The School for Psychics by K.C. Archer was part X-Men, part Ocean’s 11, and part Hogwarts for intuitives. The story follows Teddy, a young con artist who finds herself being recruited by the School for Psychics after her gambling luck comes under surveillance. From there the story takes place at the School where we meet a variety of characters each with their own psychic ability- one can set fires with his mind, another can communicate with animals, some receive premonitions and so forth. We uncover family secrets and a shady government organization who is using some of the recruits for ulterior purposes. There’s romance, espionage, mysterious disappearances, and good conspiracy theory with some dark overtones. I liked how this book focused on the psychic arts as I believe this is an untapped genre in fiction today considering most books center on witches, vampires, werewolves, etc. I wish the government and military were left out of the story as I felt it detracted from the fantasy and psychic elements of the plot. The first few chapters had me hooked, but I found myself struggling to finish the book. It was a little slow paced for my liking and there were too many characters that were included which was confusing at times. The twist at the end wasn’t satisfying because a character that was only briefly introduced to us at the beginning, ended up being the main culprit. There seems to be a sequel in the works and I probably would be interested in reading it as there are some mysteries that I would like to see solved. Overall I enjoyed this refreshing story-line and hope to see the intuitive genre gain some momentum.
What first drew me to this book was the element of folk magic and healing. As someone with a European background, I was interested to learn more. I am also familiar with Hexe Claire’s Youtube videos on Lenormand cards, so I knew her book would be informative.
Magical Healing includes chapters on when the best time is to heal according to the days of the week, which gods and goddesses to call upon, and how to protect yourself during the process and much more. I must say none of the above mentioned healing techniques are unique to German folk medicine. If you are well versed in Wicca or Paganism, then you will already have a very good grasp of these. I enjoyed the chapter on ‘Healing Techniques’ that were specific to folk healing such as blowing, spitting, egg applications, and so forth. The chapter that really got to the heart of folk healing was the chapter on spells and powerful words. When I think of folk medicine, I think of magic mixed with superstition and this is what was laid out in this chapter. There are spells on how to treat burns, spells for cold and fevers, disjointed bones, eczema, and so much more. These spells don’t require additional tools, just a strong belief that they will work. Hexe mentions throughout this chapter that she has recited these short little spells when she has injured herself, and miraculously healed as a result. The accomanying chapters provide information on healing herbs and stones, once again, nothing goundbreaking, although the chapter on stones looked at fossils as opposed to your typical crystals which was unique and refreshing.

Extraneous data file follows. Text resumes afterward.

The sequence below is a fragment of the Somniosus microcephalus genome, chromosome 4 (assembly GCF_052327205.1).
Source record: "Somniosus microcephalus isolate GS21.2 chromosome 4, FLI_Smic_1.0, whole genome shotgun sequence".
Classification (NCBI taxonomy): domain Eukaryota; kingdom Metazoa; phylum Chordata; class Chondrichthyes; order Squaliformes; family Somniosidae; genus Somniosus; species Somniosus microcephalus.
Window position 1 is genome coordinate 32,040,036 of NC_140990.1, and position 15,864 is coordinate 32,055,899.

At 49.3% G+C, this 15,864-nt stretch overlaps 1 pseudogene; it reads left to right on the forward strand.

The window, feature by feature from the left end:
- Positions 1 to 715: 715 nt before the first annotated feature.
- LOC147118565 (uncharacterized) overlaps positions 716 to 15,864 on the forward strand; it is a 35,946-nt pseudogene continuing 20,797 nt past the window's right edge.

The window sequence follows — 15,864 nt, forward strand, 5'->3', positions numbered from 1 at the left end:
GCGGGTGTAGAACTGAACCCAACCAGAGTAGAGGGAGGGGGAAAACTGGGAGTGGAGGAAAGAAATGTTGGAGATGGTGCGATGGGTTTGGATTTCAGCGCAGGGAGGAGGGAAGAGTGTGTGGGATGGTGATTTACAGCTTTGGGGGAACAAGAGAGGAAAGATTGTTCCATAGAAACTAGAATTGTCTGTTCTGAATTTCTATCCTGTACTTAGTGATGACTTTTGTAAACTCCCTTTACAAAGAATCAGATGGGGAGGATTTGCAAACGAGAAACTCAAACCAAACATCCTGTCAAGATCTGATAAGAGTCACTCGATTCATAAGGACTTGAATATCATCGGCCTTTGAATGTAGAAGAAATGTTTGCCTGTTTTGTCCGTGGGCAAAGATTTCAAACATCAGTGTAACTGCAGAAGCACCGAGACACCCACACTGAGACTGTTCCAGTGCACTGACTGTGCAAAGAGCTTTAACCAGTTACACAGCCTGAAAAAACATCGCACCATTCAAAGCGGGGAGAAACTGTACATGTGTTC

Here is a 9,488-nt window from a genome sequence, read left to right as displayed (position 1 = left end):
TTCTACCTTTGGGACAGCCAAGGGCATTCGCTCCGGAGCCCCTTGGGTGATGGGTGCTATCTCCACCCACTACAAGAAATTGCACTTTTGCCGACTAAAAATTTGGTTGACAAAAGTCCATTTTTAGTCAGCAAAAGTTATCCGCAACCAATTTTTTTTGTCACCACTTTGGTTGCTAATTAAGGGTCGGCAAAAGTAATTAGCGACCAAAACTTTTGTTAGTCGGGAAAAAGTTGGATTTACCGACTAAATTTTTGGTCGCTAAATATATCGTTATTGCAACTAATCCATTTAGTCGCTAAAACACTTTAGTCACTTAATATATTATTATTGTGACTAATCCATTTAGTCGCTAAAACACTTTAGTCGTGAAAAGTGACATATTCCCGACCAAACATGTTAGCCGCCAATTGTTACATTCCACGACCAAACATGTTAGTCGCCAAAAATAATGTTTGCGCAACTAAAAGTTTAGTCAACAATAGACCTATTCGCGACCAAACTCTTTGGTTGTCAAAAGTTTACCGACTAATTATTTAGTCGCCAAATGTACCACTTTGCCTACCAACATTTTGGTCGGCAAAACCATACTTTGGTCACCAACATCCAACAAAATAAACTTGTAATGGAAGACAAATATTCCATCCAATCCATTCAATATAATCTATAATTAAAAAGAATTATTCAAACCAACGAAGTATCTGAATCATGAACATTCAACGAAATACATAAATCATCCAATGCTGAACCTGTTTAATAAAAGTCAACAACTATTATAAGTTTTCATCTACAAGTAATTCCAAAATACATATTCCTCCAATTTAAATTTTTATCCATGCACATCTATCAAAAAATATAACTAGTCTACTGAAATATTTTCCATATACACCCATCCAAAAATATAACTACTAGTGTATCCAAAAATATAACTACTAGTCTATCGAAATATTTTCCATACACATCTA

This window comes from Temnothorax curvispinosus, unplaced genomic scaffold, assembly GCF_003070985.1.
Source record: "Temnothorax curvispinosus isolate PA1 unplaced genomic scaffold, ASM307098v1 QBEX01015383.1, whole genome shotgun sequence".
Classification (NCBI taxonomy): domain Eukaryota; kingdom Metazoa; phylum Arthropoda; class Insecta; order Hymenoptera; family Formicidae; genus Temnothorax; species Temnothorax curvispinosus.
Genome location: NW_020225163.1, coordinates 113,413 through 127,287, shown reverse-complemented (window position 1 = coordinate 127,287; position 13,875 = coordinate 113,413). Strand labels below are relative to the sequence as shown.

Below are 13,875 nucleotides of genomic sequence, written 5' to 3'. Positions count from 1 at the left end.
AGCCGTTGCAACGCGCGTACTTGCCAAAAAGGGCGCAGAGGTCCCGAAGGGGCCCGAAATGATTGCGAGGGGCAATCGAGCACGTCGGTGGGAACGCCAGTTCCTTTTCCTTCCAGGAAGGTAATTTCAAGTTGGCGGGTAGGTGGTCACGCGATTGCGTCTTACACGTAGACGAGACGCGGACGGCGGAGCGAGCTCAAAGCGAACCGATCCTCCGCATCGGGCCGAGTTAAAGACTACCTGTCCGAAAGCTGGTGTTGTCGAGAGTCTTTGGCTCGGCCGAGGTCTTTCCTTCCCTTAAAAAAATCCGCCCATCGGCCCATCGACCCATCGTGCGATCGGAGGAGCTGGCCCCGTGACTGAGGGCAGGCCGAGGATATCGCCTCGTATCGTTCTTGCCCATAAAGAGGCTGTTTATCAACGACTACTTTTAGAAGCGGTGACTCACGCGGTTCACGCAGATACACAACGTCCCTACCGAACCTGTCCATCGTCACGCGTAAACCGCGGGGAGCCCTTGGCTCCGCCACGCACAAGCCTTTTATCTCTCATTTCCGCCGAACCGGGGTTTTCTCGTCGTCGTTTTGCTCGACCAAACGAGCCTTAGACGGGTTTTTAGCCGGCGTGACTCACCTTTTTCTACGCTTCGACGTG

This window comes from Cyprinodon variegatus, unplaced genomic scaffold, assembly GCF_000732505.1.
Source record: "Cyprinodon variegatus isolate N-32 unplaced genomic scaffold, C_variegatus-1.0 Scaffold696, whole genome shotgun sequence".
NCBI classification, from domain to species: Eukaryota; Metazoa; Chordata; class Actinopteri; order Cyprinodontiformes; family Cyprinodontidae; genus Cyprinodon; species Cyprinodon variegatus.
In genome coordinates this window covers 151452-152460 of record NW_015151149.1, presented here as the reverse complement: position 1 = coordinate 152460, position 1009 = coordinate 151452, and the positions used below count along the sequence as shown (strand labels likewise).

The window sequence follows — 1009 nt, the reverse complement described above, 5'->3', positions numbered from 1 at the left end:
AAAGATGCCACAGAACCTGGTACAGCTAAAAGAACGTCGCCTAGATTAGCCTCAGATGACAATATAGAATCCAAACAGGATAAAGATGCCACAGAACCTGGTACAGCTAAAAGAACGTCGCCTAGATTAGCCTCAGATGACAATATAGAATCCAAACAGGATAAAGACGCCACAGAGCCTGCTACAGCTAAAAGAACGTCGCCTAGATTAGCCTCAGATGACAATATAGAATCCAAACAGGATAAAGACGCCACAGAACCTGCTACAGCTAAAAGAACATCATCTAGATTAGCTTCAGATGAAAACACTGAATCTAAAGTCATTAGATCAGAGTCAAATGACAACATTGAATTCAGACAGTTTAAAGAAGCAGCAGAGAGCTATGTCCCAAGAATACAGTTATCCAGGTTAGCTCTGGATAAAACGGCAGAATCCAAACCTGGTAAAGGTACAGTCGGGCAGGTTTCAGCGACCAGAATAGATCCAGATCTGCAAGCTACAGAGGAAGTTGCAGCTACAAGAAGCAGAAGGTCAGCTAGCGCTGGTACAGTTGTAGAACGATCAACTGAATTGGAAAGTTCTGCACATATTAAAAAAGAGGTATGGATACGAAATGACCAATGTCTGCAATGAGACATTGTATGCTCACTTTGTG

Overall I was a little disappointed that there wasn’t as much folk magic included as I thought there was going to be, however, I think this was a safe first attempt that would not be intimidating or irresponsible for the readers to use.
The Twelve Faces of the Goddess by Danielle Blackwood is a deep journey into goddess archetypes. First Danielle explains the zodiacal archetype, and then goes on to explain what the modern day archetype looks like. Next, an exploration of the guiding goddess archetype is explored by using lesser known goddesses. For instance, how many people have heard of the goddess Macha? I know I never have. Next, how we can incorporate the lessons of the goddess are discussed by using very relatable examples. Guided meditations, rituals and correspondences of the zodiac and goddeses are also included.